He was the oldest boy of a large family--his mother gave birth more than dozen times, although they didn't all make it past childbirth. Like many of his brothers, he worked in construction some, especially later after one of my uncles started a successful construction company. When I was growing up, Daddy was officially a house painter, although I remember him home more often than not and was often with him when he had one of his early heart attacks. I was there when the big one came, holding his hand.
His most legendary job, though, was as a taxi driver in Philadelphia, back when more people there actually needed cabs to get to town, since they couldn't afford cars. He was popular, funny and reckless. He loved to play cards and take chances he shouldn't. In fact, when I was growing up after he was long gone, I liked to brag to friends that my father was a gambler. I wasn't lying.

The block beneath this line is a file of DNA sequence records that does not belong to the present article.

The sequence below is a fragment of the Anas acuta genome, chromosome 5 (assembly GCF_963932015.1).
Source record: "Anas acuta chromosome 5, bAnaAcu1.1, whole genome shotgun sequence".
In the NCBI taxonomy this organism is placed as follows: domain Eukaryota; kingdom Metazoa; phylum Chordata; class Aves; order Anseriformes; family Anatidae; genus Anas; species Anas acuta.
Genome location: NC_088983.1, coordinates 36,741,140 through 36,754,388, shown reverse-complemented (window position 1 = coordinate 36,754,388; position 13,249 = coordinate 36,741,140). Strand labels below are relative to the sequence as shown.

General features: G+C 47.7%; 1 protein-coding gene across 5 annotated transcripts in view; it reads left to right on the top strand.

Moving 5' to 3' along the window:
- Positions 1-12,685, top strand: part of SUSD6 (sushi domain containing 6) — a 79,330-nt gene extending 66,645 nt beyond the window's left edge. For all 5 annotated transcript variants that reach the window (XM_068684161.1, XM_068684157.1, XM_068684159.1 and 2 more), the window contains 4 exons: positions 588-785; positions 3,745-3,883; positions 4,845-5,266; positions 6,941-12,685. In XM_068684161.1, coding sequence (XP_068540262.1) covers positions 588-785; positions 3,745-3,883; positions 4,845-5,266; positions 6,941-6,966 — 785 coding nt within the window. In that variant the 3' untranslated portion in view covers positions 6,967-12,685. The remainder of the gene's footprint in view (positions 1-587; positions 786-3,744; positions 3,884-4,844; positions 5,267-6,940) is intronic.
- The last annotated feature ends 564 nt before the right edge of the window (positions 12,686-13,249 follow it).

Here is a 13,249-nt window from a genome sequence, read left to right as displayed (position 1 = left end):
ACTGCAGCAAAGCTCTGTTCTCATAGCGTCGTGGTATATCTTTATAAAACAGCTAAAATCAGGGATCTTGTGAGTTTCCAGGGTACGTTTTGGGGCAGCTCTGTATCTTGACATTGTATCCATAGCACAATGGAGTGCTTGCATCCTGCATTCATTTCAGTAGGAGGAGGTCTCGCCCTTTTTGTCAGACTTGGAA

As a toddler, I adored him. I would stand in his car seat with my hand around his neck, playing with his graying-dishwater-blond hair as he drove, I think, our turquoise Chevrolet around town. He would pull into a gas station at the west end, where his buddy would wink at me and give me a pack of peanuts to put in my Coke.
And I loved when we came to Jackson. I was too young to understand that it was something more than a grand adventure when he'd tell my mama and our relatives that he was taking me to the store for a Coke. We'd then pull up behind some joint somewhere near the railroad track, and someone would hand him a paper bag out the back window. He'd take a swig from the bottle inside, and we'd drive through the lights of downtown--awakening my love of the grit and urgency of city living. To this day, when I hear the train whistle here, I see Daddy's face. It's like a ghost passes over me.
My favorite Christmas item is a Santa doll he bought me at one of the shopping centers here. It was cheap, but it's the only thing I have that I know he chose for me.